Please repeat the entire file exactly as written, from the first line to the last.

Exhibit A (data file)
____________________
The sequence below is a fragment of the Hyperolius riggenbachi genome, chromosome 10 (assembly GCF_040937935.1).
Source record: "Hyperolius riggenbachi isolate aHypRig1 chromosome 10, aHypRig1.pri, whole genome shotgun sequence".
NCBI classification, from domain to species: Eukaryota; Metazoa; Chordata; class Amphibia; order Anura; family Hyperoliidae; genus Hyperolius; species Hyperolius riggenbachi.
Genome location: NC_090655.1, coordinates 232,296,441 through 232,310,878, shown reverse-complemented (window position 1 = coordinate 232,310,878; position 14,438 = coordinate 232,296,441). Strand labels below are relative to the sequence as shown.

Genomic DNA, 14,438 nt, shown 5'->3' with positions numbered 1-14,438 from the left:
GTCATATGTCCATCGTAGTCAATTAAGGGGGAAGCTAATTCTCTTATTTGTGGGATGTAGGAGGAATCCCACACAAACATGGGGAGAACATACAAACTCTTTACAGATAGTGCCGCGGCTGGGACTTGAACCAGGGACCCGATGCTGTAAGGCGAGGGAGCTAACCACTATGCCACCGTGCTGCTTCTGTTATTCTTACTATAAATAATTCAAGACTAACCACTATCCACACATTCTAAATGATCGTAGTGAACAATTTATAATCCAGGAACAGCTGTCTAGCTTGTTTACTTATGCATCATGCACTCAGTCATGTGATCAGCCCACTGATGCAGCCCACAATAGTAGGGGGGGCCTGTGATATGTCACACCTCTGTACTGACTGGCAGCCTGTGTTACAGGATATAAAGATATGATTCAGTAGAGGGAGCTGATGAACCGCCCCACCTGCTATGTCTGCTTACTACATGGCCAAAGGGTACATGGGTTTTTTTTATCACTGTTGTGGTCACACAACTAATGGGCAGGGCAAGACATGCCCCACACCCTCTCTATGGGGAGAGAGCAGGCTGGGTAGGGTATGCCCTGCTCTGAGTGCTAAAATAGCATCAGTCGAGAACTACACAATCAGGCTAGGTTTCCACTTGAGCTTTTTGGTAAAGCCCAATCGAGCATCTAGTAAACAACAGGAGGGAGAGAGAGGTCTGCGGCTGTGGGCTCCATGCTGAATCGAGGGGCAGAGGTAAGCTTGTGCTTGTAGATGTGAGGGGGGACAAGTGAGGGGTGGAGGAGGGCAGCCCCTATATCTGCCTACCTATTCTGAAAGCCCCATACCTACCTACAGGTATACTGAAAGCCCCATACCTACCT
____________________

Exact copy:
The sequence below is a fragment of the Hyperolius riggenbachi genome, chromosome 10 (assembly GCF_040937935.1).
Source record: "Hyperolius riggenbachi isolate aHypRig1 chromosome 10, aHypRig1.pri, whole genome shotgun sequence".
NCBI classification, from domain to species: Eukaryota; Metazoa; Chordata; class Amphibia; order Anura; family Hyperoliidae; genus Hyperolius; species Hyperolius riggenbachi.
Genome location: NC_090655.1, coordinates 232,296,441 through 232,310,878, shown reverse-complemented (window position 1 = coordinate 232,310,878; position 14,438 = coordinate 232,296,441). Strand labels below are relative to the sequence as shown.

Genomic DNA, 14,438 nt, shown 5'->3' with positions numbered 1-14,438 from the left:
GTCATATGTCCATCGTAGTCAATTAAGGGGGAAGCTAATTCTCTTATTTGTGGGATGTAGGAGGAATCCCACACAAACATGGGGAGAACATACAAACTCTTTACAGATAGTGCCGCGGCTGGGACTTGAACCAGGGACCCGATGCTGTAAGGCGAGGGAGCTAACCACTATGCCACCGTGCTGCTTCTGTTATTCTTACTATAAATAATTCAAGACTAACCACTATCCACACATTCTAAATGATCGTAGTGAACAATTTATAATCCAGGAACAGCTGTCTAGCTTGTTTACTTATGCATCATGCACTCAGTCATGTGATCAGCCCACTGATGCAGCCCACAATAGTAGGGGGGGCCTGTGATATGTCACACCTCTGTACTGACTGGCAGCCTGTGTTACAGGATATAAAGATATGATTCAGTAGAGGGAGCTGATGAACCGCCCCACCTGCTATGTCTGCTTACTACATGGCCAAAGGGTACATGGGTTTTTTTTATCACTGTTGTGGTCACACAACTAATGGGCAGGGCAAGACATGCCCCACACCCTCTCTATGGGGAGAGAGCAGGCTGGGTAGGGTATGCCCTGCTCTGAGTGCTAAAATAGCATCAGTCGAGAACTACACAATCAGGCTAGGTTTCCACTTGAGCTTTTTGGTAAAGCCCAATCGAGCATCTAGTAAACAACAGGAGGGAGAGAGAGGTCTGCGGCTGTGGGCTCCATGCTGAATCGAGGGGCAGAGGTAAGCTTGTGCTTGTAGATGTGAGGGGGGACAAGTGAGGGGTGGAGGAGGGCAGCCCCTATATCTGCCTACCTATTCTGAAAGCCCCATACCTACCTACAGGTATACTGAAAGCCCCATACCTACCT